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Ryan L. Fogt, Megan E. Jones, Chad A. Goergens, Susan Solomon, and Julie M. Jones
Open access
Ryan L. Fogt, Megan E. Jones, Susan Solomon, Julie M. Jones, and Chad A. Goergens

Abstract

The meteorological conditions during the Amundsen and Scott South Pole expeditions in 1911/12 are examined using a combination of observations collected during the expeditions as well as modern reanalysis and reconstructed pressure datasets. It is found that over much of this austral summer, pressures were exceptionally high (more than two standard deviations above the climatological mean) at both main bases, as well as along the sledging journeys, especially in December 1911. In conjunction with the anomalously high pressures, Amundsen and his crew experienced temperatures that peaked above –16°C on the polar plateau on 6 December 1911, which is extremely warm for this region. While Scott also encountered unusually warm conditions at this time, the above-average temperatures were accompanied by a wet snowstorm that slowed his progress across the Ross Ice Shelf. Although January 1912 was marked with slightly below-average temperatures and pressure, high temperatures and good conditions were observed in early February 1912, when Scott and his companions were at the top of the Beardmore Glacier. When compared to the anomalously cold temperatures experienced by the Scott polar party in late February and March 1912, the temperature change is in the top 3% based on more than 35 years of reanalysis data. Scott and his companions therefore faced an exceptional decrease in temperature when transiting to the Ross Ice Shelf in February and March 1912, which likely made the persistent cold spell they experienced on the Ross Ice Shelf seem even more intense by comparison.

Open access
Megan E. Jones, David H. Bromwich, Julien P. Nicolas, Jorge Carrasco, Eva Plavcová, Xun Zou, and Sheng-Hung Wang

Abstract

Temperature trends across Antarctica over the last few decades reveal strong and statistically significant warming in West Antarctica and the Antarctic Peninsula (AP) contrasting with no significant change overall in East Antarctica. However, recent studies have documented cooling in the AP since the late 1990s. This study aims to place temperature changes in the AP and West Antarctica into a larger spatial and temporal perspective by analyzing monthly station-based surface temperature observations since 1957 across the extratropical Southern Hemisphere, along with sea surface temperature (SST) data and mean sea level pressure reanalysis data. The results confirm statistically significant cooling in station observations and SST trends throughout the AP region since 1999. However, the full 60-yr period shows statistically significant, widespread warming across most of the Southern Hemisphere middle and high latitudes. Positive SST trends broadly reflect these warming trends, especially in the midlatitudes. After confirming the importance of the southern annular mode (SAM) on southern high-latitude climate variability, the influence is removed from the station temperature records, revealing statistically significant background warming across all of the extratropical Southern Hemisphere. Antarctic temperature trends in a suite of climate models from phase 5 of the Coupled Model Intercomparison Project (CMIP5) are then investigated. Consistent with previous work the CMIP5 models warm Antarctica at the background temperature rate that is 2 times faster than that observed. However, removing the SAM influence from both CMIP5 and observed temperatures results in Antarctic trends that differ only modestly, perhaps due to natural multidecadal variability remaining in the observations.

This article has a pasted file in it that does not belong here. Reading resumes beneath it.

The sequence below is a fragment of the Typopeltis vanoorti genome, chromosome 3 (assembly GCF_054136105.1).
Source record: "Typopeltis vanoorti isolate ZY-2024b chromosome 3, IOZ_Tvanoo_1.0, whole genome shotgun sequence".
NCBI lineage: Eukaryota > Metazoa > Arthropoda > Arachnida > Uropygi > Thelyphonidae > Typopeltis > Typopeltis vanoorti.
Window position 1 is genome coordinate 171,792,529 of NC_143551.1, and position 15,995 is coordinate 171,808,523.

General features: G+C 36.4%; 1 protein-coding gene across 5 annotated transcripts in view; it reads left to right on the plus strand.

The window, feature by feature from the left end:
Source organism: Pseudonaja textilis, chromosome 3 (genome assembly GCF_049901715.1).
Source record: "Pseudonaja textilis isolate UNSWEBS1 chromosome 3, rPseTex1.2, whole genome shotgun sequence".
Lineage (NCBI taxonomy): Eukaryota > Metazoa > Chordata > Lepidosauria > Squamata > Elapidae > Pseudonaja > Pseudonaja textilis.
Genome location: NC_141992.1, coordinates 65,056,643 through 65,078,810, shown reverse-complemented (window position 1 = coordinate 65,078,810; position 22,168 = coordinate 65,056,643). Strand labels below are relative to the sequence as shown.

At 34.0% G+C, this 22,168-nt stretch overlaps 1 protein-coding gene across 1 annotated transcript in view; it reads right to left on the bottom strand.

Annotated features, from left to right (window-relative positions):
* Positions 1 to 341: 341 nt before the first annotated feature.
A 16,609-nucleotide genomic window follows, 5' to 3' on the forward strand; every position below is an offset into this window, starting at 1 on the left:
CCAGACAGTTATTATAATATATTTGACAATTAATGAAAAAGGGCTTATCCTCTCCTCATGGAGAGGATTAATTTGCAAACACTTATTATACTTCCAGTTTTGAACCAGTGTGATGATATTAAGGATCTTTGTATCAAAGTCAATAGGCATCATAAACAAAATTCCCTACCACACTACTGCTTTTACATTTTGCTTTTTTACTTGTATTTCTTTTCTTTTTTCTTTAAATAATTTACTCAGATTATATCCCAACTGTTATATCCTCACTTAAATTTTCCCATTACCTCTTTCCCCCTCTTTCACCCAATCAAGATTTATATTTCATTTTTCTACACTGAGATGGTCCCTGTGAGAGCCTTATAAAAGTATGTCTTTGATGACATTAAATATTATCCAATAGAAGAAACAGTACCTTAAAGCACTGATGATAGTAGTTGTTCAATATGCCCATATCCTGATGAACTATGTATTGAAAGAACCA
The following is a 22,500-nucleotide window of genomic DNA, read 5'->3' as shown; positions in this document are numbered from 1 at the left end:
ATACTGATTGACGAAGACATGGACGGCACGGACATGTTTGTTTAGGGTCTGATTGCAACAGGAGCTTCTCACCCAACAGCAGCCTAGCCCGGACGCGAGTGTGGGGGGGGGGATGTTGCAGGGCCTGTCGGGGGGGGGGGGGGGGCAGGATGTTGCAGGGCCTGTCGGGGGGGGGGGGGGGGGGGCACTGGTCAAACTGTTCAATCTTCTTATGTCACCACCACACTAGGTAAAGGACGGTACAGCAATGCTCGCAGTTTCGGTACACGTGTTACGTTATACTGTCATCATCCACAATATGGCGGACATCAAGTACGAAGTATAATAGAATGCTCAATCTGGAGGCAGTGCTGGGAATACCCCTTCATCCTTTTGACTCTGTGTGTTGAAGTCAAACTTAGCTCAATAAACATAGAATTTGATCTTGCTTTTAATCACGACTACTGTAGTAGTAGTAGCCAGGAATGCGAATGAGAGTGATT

Open access